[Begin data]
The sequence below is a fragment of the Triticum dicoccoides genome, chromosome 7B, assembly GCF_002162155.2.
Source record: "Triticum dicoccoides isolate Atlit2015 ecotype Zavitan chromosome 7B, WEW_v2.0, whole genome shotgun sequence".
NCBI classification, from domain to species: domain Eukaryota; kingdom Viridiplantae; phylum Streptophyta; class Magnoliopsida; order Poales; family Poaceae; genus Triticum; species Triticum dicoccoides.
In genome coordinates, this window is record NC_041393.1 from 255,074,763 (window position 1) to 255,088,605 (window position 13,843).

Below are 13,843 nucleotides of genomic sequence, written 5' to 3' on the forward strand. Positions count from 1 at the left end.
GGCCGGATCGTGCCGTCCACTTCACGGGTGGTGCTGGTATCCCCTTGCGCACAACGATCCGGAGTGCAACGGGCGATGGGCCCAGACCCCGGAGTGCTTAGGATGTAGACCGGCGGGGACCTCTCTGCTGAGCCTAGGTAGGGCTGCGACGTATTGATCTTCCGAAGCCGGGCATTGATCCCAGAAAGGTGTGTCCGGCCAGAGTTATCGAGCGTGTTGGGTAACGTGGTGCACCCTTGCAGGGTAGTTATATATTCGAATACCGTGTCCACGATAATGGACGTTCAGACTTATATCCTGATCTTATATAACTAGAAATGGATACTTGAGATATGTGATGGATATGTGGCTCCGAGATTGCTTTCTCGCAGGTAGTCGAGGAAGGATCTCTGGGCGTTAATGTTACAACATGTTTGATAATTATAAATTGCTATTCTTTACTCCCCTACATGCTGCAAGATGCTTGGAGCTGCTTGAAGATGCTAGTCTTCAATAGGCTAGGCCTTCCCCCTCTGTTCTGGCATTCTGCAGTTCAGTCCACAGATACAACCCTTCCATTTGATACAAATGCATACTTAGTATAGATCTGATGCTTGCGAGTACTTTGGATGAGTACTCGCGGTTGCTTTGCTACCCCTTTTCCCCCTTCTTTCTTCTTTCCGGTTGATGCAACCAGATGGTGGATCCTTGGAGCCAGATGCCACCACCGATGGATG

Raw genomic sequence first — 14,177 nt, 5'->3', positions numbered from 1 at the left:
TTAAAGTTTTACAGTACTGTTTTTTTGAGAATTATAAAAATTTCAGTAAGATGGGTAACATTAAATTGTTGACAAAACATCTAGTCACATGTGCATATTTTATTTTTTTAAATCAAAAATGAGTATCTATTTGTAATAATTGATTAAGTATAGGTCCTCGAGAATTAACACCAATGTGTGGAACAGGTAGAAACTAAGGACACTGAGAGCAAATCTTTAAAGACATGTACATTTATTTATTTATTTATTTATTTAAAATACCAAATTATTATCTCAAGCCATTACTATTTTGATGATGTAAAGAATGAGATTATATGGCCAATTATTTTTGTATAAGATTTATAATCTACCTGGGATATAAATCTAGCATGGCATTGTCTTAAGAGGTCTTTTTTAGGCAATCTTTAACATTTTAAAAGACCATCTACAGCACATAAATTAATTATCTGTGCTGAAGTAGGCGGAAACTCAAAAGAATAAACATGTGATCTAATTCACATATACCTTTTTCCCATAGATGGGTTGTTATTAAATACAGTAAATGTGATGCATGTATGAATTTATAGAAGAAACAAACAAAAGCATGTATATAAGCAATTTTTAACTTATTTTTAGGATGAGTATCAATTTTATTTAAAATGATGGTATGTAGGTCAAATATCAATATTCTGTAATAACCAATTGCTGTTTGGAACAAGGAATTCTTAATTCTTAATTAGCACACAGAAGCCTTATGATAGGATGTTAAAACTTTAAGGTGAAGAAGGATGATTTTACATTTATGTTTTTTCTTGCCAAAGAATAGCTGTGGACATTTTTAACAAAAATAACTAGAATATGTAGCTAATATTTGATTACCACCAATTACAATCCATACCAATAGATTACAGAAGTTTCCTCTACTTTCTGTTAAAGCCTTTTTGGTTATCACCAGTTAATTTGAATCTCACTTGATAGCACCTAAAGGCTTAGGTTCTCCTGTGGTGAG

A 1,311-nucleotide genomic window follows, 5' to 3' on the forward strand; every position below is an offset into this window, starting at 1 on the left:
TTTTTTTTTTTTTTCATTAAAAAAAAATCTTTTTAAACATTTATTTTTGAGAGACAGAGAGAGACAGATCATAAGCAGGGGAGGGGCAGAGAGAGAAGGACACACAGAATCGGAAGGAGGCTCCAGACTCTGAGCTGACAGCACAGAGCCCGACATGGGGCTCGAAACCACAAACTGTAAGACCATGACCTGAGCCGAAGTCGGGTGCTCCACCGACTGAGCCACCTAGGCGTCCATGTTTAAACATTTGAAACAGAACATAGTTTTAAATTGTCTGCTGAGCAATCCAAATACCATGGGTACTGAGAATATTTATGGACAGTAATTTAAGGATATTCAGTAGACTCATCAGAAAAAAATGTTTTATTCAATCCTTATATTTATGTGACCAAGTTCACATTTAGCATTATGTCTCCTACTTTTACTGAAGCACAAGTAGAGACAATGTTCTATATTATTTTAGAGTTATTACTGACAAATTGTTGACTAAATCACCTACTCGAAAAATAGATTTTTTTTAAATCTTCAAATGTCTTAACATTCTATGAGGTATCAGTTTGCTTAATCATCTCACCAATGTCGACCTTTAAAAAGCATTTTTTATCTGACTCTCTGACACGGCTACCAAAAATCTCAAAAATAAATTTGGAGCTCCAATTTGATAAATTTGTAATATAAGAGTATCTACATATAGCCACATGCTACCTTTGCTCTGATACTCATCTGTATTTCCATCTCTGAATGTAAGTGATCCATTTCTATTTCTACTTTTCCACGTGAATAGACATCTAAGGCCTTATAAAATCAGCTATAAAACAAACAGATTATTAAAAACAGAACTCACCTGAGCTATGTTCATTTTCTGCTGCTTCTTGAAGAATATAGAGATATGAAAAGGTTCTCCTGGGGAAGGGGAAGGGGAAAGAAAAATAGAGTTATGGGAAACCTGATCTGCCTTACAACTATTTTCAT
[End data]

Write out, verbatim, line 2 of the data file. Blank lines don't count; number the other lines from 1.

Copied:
Source record: "Triticum dicoccoides isolate Atlit2015 ecotype Zavitan chromosome 7B, WEW_v2.0, whole genome shotgun sequence".